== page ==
Saturday, August 21, 2010

Amazing skydiving weekend!

Well last weekend after camp I made my 300th skydive. A wonderful milestone to reach but this weekend surpassed that. Today I jumped four times into a small regional airfair. I made several level 1 open field demo jumps in front of spectators. I have to admit it kinda felt weird to get applause, but to be able to talk to the kids about skydiving made it all the more enjoyable. To top it all of I was able to jump from a very historic aircraft. We jumped a C-47 named Southern Cross. The C-47 is the military designation for a DC-3.

This particular aircraft saw service in WWII. It was surreal to be in a plane that helped defend our country so many years ago. The plane had several patched holes in the fuselage that were caused by damage while in service. Thanks to all of you who served and continue to serve to defend our great country. God bless!

God sent another mini blessing my way, after packing I went to the flight line to talk with the kids about skydiving.  I noticed a father and son who happened to be adopted from Ethiopia.  It was my privilege and joy to talk to them and share my experiences there just a few weeks ago.

Thursday, August 19, 2010

Canaan's Children Home Video

This is a short video of the time we spent at Canaan's Children Home in Uganda. Thank you to the Chlebanowskis for putting this video together! Visit their blog: Give. Share. Serve.

Tuesday, August 17, 2010

Worlds Apart

I still think about my experience in Africa quite frequently. After coming back I had a brief week at work and then I was off for a week of summer camp with the youth from our church. We went to Wyoming and had an absolutely amazing time. God wanted me to take notice of Him. It was not so much a revelation but gentle reminder about how big He is. Central Africa and central Wyoming are worlds apart in just about every way. To see that within a week of each other made the contrasts even more vivid. How beautiful it is to be reminded that He is the same God who moves there who moves here. He is wholly concerned the well being of His children whether they are orphans in central Africa or our youth kids relaxing in central Wyoming. He knows each of us intimately though we may be worlds apart. To top it all off, we were able see the Milky Way Galaxy on a moonless night in its full splendor. Then to realize that the same God who created those worlds cares more about each of us, than we can ever imaging, is absolutely awe inspiring. I think I need these little reminders so that I never under value God's greatness!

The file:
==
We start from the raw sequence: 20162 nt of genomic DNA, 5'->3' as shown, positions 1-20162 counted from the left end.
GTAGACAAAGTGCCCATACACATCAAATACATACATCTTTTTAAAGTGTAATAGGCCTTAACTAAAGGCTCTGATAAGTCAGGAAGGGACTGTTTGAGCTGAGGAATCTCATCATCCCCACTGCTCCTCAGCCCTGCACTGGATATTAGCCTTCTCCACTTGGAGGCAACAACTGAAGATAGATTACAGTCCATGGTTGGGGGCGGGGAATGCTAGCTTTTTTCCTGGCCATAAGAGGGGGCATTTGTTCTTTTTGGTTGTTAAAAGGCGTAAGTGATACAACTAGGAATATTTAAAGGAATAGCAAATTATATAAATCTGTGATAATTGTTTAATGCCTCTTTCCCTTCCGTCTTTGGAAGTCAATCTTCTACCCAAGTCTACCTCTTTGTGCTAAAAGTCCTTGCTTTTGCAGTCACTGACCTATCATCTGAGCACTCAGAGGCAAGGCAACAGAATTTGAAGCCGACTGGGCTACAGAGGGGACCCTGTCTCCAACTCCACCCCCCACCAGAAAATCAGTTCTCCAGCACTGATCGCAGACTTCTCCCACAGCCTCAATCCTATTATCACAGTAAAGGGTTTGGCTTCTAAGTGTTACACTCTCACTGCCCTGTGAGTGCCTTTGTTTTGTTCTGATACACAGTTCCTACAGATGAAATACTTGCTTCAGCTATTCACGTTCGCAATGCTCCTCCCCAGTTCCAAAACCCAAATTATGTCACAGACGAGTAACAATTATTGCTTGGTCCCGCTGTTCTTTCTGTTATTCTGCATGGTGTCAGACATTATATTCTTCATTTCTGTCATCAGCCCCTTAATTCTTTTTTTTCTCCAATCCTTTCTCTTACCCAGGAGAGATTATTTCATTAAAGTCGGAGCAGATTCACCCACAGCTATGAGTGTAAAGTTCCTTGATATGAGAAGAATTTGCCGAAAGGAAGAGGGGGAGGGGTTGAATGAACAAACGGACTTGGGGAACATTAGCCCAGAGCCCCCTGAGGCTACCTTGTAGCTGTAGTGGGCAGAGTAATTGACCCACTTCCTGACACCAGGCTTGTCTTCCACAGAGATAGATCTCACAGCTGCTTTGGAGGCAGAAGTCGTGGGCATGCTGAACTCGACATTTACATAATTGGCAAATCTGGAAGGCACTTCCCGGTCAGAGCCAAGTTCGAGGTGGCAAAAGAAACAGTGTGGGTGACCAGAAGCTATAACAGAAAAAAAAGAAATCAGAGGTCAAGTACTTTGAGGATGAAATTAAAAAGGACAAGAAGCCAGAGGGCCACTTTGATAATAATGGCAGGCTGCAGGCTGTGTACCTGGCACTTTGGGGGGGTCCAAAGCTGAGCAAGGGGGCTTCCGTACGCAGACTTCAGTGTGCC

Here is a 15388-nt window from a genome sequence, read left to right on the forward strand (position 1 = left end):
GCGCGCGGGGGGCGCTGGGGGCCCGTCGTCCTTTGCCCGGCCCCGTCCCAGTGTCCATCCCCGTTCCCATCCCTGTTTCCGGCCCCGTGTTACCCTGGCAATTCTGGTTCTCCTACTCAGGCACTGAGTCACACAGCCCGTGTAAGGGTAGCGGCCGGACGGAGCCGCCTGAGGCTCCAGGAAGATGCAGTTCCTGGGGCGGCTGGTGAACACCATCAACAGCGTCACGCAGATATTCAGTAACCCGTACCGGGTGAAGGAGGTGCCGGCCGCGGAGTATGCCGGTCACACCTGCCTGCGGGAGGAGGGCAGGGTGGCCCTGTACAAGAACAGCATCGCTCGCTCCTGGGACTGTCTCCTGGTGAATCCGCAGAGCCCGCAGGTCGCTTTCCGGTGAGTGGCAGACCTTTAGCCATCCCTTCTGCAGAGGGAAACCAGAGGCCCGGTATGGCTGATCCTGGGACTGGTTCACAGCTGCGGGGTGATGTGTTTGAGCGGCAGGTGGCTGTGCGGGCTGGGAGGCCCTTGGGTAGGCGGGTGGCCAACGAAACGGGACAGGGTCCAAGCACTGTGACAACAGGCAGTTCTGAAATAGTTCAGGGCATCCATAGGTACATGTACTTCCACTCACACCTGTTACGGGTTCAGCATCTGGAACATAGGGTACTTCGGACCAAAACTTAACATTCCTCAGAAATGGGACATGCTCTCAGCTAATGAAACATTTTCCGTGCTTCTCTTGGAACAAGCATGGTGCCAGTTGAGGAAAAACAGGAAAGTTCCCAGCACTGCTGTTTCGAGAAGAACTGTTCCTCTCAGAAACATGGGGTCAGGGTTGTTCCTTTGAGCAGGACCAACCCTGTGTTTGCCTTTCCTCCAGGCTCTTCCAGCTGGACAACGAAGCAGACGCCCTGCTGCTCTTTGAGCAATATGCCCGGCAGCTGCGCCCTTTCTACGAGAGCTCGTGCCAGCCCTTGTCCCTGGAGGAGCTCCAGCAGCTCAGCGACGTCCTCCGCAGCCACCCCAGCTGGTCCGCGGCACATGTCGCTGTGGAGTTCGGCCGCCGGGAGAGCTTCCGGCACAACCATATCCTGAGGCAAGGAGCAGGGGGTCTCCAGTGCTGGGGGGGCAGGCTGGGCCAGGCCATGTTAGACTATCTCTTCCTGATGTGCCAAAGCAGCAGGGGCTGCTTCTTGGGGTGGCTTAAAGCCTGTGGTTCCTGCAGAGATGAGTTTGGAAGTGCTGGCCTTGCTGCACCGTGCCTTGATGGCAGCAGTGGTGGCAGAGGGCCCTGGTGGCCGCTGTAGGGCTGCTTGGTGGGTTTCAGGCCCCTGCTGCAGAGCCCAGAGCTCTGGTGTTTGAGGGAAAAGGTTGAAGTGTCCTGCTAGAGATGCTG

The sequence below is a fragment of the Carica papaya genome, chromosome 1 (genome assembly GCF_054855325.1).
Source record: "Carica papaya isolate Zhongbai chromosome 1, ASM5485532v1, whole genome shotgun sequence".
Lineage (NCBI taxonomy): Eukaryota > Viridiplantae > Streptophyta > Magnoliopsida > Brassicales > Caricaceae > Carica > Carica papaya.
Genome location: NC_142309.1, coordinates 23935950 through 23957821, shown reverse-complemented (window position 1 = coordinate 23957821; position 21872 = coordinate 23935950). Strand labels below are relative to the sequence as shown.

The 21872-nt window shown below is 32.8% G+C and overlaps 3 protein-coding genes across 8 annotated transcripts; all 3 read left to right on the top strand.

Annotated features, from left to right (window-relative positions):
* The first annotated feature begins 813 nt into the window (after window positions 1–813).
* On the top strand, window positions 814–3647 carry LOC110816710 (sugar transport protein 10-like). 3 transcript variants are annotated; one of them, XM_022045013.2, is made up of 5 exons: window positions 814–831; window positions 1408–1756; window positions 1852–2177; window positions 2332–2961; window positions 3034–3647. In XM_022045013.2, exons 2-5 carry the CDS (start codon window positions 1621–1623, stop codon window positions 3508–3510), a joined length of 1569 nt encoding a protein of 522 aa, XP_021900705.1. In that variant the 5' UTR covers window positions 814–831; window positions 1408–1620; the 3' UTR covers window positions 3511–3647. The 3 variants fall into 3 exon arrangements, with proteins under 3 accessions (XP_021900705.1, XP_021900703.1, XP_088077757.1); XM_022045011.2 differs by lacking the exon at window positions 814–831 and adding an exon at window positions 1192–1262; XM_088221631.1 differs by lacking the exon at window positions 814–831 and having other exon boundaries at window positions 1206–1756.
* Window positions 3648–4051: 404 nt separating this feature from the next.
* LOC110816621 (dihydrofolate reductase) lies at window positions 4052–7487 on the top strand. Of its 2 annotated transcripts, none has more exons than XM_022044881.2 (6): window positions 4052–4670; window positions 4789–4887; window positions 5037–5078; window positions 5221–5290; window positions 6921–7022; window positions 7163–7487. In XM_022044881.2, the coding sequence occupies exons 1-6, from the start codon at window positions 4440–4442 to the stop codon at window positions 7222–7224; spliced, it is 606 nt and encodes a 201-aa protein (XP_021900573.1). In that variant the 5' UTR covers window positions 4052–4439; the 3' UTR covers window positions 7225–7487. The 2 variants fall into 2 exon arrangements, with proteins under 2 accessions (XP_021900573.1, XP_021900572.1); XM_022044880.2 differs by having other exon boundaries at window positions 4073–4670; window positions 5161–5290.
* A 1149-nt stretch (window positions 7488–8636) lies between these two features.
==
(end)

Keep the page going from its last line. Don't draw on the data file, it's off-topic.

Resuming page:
Monday, August 9, 2010

Lion Chasers Manifesto

The best book I've read in the last couple years is “In a Pit with a Lion on a Snowy Day: How to Survive and Thrive When Opportunity Roars” by Mark Batterson. This is an amazing book that will motivate you to act despite your obstacles. The book examines the life and actions of a man named Benaiah. He is briefly mentioned a couple times in the Old Testament. Benaiah took risks and did not let obstacles stand between him and his destiny. The book really brings this story to life. It has changed the way I look at the opportunities God places before me. Put this at the top of your list of books to read! Here is an excerpt from the book:

Lion Chasers Manifesto
Quit living as if the purpose of life is to arrive safely at death. Grab life by the mane. Set God-sized goals. Pursue God-ordained passions. Go after a dream that is destined to fail without divine intervention. Keep asking questions. Keep making mistakes. Keep seeking God. Stop pointing out problems and become part of the solution. Stop repeating the past and start creating the future. Stop playing it safe and start taking risks. Expand your horizons. Accumulate experiences. Consider the lilies. Enjoy the journey. Find every excuse you can to celebrate everything you can. Live like today is the first day and last day of your life. Don't let what's wrong with you keep you from worshiping what's right with God. Burn sinful bridges. Blaze a new trail. Criticize by creating. Worry less about what people think and more about what God thinks. Don't try to be who you're not. Be yourself. Laugh at yourself. Quit holding out. Quit holding back. Quit running away.